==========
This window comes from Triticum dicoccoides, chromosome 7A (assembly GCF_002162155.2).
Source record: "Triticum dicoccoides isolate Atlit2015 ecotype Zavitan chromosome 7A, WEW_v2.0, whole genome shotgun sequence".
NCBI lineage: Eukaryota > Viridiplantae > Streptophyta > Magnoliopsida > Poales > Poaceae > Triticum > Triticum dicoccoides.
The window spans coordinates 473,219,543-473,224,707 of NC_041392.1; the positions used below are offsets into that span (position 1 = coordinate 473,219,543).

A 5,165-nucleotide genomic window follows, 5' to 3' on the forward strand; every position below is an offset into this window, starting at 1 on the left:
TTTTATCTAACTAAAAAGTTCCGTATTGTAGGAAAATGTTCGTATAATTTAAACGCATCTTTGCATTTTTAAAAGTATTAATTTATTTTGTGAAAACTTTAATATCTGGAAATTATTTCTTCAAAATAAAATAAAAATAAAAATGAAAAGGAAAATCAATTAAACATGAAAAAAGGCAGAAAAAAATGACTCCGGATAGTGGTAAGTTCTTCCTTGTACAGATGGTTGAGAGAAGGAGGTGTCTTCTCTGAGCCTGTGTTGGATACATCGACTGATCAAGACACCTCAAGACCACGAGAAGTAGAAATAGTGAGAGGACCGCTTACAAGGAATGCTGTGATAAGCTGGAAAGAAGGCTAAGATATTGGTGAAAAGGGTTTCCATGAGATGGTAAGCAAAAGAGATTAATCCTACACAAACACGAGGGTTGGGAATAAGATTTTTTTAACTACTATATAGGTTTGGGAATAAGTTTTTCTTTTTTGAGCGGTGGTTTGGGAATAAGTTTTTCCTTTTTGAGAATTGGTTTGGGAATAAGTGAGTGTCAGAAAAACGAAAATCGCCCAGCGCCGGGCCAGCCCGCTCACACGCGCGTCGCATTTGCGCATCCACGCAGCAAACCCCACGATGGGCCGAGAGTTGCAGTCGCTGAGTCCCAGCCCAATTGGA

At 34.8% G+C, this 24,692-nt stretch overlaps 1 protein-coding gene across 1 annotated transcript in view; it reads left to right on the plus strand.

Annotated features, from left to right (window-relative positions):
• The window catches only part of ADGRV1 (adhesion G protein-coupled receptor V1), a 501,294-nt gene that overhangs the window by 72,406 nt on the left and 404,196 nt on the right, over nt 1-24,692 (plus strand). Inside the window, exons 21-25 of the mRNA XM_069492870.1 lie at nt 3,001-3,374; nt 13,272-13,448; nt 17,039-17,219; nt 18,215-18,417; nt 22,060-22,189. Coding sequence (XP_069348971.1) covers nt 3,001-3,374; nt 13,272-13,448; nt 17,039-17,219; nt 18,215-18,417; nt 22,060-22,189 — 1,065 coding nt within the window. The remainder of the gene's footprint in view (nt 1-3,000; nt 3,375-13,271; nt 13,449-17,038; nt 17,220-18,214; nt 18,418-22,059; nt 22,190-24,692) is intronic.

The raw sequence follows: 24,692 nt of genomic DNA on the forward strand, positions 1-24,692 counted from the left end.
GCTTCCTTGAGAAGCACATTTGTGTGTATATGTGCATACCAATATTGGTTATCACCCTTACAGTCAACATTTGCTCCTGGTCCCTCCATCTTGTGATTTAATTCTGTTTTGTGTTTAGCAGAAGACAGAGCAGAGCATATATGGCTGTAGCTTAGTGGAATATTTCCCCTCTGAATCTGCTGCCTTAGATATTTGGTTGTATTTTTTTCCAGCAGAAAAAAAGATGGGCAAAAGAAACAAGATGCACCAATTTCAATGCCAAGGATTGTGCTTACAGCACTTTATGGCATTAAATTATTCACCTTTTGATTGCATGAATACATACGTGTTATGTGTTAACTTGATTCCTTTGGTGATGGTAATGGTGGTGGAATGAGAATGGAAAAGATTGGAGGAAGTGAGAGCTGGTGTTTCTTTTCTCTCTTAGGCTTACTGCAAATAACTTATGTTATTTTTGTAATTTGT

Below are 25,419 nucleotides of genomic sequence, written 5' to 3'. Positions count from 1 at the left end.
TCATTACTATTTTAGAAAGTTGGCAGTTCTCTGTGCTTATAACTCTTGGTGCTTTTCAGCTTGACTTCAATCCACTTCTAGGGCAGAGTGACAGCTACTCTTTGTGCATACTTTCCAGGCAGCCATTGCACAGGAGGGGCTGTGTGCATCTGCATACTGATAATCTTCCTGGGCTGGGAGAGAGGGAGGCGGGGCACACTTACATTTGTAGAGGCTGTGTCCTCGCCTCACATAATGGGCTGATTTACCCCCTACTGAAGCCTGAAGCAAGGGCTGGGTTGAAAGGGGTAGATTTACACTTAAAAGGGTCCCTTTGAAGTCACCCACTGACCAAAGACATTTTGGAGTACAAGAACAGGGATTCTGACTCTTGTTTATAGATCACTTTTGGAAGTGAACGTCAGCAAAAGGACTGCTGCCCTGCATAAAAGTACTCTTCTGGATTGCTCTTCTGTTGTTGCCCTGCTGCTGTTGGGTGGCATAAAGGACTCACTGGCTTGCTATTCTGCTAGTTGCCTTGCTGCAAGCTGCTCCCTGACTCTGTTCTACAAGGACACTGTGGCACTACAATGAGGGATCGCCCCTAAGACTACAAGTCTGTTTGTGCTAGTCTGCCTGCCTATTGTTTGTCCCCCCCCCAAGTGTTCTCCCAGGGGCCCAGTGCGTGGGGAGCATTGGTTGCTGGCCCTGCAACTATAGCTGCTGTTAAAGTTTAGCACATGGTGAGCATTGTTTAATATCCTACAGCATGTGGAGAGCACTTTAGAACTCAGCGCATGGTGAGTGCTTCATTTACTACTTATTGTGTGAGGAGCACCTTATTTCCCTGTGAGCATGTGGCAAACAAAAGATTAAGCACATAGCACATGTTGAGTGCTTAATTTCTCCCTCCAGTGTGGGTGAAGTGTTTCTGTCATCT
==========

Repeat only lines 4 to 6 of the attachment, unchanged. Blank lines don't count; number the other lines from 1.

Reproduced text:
The window spans coordinates 473,219,543-473,224,707 of NC_041392.1; the positions used below are offsets into that span (position 1 = coordinate 473,219,543).

A 5,165-nucleotide genomic window follows, 5' to 3' on the forward strand; every position below is an offset into this window, starting at 1 on the left:
TTTTATCTAACTAAAAAGTTCCGTATTGTAGGAAAATGTTCGTATAATTTAAACGCATCTTTGCATTTTTAAAAGTATTAATTTATTTTGTGAAAACTTTAATATCTGGAAATTATTTCTTCAAAATAAAATAAAAATAAAAATGAAAAGGAAAATCAATTAAACATGAAAAAAGGCAGAAAAAAATGACTCCGGATAGTGGTAAGTTCTTCCTTGTACAGATGGTTGAGAGAAGGAGGTGTCTTCTCTGAGCCTGTGTTGGATACATCGACTGATCAAGACACCTCAAGACCACGAGAAGTAGAAATAGTGAGAGGACCGCTTACAAGGAATGCTGTGATAAGCTGGAAAGAAGGCTAAGATATTGGTGAAAAGGGTTTCCATGAGATGGTAAGCAAAAGAGATTAATCCTACACAAACACGAGGGTTGGGAATAAGATTTTTTTAACTACTATATAGGTTTGGGAATAAGTTTTTCTTTTTTGAGCGGTGGTTTGGGAATAAGTTTTTCCTTTTTGAGAATTGGTTTGGGAATAAGTGAGTGTCAGAAAAACGAAAATCGCCCAGCGCCGGGCCAGCCCGCTCACACGCGCGTCGCATTTGCGCATCCACGCAGCAAACCCCACGATGGGCCGAGAGTTGCAGTCGCTGAGTCCCAGCCCAATTGGA